Beethoven began sketching this concerto's first movement in the early 1790s, but not to completion. It wasn't until the German composer had finished the majority of his concertos on his preferred instrument the piano that he returned to this piece and completed it.
Beethoven wrote the concerto for his colleague Franz Clement, who was a leading violinist of the day. The musician had earlier given Beethoven helpful advice on his opera Fidelio. The work was premiered on December 23, 1806 in the Theater an der Wien in Vienna at a benefit concert for Clement. It is believed that Beethoven finished the solo part so late that Clement, who was the evening's soloist, had to sight-read part of his performance. Perhaps to express his annoyance, or to show what he could do when he had time to prepare, Clement interrupted the concerto at the end of the opening movement with one of his own compositions, which he played on one string and with the fiddle upside down.
The concerto received only a lukewarm response from the critics at its premiere and was little performed in the following decades. It wasn't until 1844, when 12-year-old violinist Joseph Joachim performed it in London and Dusseldorf with an orchestra conducted by Felix Mendelssohn that it got the recognition it deserved. The work is now considered one of the most important works of the violin concerto repertoire, and is frequently performed and recorded.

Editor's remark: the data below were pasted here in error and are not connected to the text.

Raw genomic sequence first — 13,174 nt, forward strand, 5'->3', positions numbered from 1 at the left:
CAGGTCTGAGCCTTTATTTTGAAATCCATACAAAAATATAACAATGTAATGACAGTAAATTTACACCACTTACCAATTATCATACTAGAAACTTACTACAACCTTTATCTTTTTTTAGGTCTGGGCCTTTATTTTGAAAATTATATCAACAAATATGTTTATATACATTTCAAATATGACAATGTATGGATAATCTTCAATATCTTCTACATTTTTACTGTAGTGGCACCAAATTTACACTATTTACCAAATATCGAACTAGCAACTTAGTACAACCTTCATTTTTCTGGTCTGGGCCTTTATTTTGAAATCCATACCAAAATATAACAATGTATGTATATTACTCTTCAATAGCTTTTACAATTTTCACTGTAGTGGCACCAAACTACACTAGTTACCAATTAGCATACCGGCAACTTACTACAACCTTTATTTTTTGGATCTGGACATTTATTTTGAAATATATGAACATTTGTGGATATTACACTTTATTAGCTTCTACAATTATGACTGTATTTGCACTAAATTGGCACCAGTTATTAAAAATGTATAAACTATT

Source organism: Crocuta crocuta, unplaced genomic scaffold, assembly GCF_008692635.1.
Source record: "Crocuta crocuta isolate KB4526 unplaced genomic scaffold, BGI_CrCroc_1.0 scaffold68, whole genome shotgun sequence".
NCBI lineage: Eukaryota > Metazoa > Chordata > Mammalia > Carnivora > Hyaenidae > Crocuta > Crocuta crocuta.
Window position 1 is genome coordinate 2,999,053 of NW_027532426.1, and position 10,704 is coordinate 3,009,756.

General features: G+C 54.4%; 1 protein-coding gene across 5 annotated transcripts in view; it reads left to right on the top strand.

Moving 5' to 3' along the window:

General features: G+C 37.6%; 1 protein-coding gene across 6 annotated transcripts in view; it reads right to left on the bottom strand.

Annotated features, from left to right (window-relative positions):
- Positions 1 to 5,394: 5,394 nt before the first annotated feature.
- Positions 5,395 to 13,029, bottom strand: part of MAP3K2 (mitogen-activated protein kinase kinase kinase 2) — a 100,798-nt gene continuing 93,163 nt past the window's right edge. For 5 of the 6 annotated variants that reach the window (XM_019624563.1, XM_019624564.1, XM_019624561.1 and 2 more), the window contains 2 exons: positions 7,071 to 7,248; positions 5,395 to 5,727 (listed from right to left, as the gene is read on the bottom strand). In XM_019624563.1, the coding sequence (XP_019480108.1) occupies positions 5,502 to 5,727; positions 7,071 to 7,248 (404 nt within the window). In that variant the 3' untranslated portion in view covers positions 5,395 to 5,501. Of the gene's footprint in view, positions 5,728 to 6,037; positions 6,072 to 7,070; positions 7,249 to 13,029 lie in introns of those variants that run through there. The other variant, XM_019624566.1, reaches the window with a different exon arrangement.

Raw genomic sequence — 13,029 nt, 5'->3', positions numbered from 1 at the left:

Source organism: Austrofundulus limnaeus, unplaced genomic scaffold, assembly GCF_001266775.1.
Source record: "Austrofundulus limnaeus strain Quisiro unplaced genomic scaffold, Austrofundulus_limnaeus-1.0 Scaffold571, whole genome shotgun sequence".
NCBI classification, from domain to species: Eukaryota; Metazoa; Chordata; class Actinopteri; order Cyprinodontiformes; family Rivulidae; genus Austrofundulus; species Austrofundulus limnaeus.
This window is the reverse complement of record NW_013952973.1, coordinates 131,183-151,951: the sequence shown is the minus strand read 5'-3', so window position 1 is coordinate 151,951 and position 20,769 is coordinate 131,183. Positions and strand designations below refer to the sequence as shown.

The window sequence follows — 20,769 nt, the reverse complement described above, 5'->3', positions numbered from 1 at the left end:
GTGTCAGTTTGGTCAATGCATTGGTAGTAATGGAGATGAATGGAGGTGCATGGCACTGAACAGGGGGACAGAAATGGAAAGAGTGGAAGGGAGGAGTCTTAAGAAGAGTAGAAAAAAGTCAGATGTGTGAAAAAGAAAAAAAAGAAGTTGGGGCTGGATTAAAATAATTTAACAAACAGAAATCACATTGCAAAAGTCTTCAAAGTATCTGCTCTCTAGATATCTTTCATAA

Piano virtuosi Muzio Clementi persuaded Beethoven to transcribe this violin piece as the unnumbered Piano Concerto in D major. The composer added to the first movement an extended cadenza that employs tympani in addition to the piano.
A performance by violinist Marcia Crayford features on the soundtrack of the 1998 movie My Name is Joe.